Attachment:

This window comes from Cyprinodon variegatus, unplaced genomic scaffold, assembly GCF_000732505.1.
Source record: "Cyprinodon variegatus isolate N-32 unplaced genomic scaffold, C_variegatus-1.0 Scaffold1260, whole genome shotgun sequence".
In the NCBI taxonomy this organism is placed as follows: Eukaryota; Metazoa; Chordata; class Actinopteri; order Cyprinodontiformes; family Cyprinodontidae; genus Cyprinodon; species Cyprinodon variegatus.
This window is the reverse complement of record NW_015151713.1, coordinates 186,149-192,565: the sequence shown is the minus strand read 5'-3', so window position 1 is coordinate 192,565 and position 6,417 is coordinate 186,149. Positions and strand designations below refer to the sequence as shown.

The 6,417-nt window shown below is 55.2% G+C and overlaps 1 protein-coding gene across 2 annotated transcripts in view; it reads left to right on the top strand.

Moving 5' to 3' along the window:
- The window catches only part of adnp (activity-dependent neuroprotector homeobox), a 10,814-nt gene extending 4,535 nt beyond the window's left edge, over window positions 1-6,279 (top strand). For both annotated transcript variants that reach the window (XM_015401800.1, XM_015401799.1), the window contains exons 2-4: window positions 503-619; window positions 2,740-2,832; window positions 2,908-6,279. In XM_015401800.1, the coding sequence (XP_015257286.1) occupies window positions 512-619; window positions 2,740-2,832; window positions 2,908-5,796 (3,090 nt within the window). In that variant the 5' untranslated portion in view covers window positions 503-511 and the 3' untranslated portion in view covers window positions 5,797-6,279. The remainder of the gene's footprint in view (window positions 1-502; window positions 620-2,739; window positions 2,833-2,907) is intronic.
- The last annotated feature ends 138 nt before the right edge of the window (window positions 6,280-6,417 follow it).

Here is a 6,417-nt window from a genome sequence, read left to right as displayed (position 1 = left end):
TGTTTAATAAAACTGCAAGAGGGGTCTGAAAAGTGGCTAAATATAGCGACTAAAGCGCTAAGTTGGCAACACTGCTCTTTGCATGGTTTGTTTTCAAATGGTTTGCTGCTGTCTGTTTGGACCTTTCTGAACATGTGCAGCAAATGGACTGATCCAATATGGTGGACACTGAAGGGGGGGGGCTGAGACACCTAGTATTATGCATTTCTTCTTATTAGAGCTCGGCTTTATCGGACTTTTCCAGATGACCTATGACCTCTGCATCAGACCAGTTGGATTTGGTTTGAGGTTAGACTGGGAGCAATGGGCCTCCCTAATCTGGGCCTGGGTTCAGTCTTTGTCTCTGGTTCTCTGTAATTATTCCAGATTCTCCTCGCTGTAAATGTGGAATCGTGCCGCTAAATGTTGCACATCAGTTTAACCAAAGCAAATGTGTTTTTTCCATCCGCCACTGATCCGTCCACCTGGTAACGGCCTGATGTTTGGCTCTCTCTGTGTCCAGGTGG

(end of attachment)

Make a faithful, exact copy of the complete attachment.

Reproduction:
This window comes from Cyprinodon variegatus, unplaced genomic scaffold, assembly GCF_000732505.1.
Source record: "Cyprinodon variegatus isolate N-32 unplaced genomic scaffold, C_variegatus-1.0 Scaffold1260, whole genome shotgun sequence".
In the NCBI taxonomy this organism is placed as follows: Eukaryota; Metazoa; Chordata; class Actinopteri; order Cyprinodontiformes; family Cyprinodontidae; genus Cyprinodon; species Cyprinodon variegatus.
This window is the reverse complement of record NW_015151713.1, coordinates 186,149-192,565: the sequence shown is the minus strand read 5'-3', so window position 1 is coordinate 192,565 and position 6,417 is coordinate 186,149. Positions and strand designations below refer to the sequence as shown.

The 6,417-nt window shown below is 55.2% G+C and overlaps 1 protein-coding gene across 2 annotated transcripts in view; it reads left to right on the top strand.

Moving 5' to 3' along the window:
- The window catches only part of adnp (activity-dependent neuroprotector homeobox), a 10,814-nt gene extending 4,535 nt beyond the window's left edge, over window positions 1-6,279 (top strand). For both annotated transcript variants that reach the window (XM_015401800.1, XM_015401799.1), the window contains exons 2-4: window positions 503-619; window positions 2,740-2,832; window positions 2,908-6,279. In XM_015401800.1, the coding sequence (XP_015257286.1) occupies window positions 512-619; window positions 2,740-2,832; window positions 2,908-5,796 (3,090 nt within the window). In that variant the 5' untranslated portion in view covers window positions 503-511 and the 3' untranslated portion in view covers window positions 5,797-6,279. The remainder of the gene's footprint in view (window positions 1-502; window positions 620-2,739; window positions 2,833-2,907) is intronic.
- The last annotated feature ends 138 nt before the right edge of the window (window positions 6,280-6,417 follow it).

Here is a 6,417-nt window from a genome sequence, read left to right as displayed (position 1 = left end):
TGTTTAATAAAACTGCAAGAGGGGTCTGAAAAGTGGCTAAATATAGCGACTAAAGCGCTAAGTTGGCAACACTGCTCTTTGCATGGTTTGTTTTCAAATGGTTTGCTGCTGTCTGTTTGGACCTTTCTGAACATGTGCAGCAAATGGACTGATCCAATATGGTGGACACTGAAGGGGGGGGGCTGAGACACCTAGTATTATGCATTTCTTCTTATTAGAGCTCGGCTTTATCGGACTTTTCCAGATGACCTATGACCTCTGCATCAGACCAGTTGGATTTGGTTTGAGGTTAGACTGGGAGCAATGGGCCTCCCTAATCTGGGCCTGGGTTCAGTCTTTGTCTCTGGTTCTCTGTAATTATTCCAGATTCTCCTCGCTGTAAATGTGGAATCGTGCCGCTAAATGTTGCACATCAGTTTAACCAAAGCAAATGTGTTTTTTCCATCCGCCACTGATCCGTCCACCTGGTAACGGCCTGATGTTTGGCTCTCTCTGTGTCCAGGTGG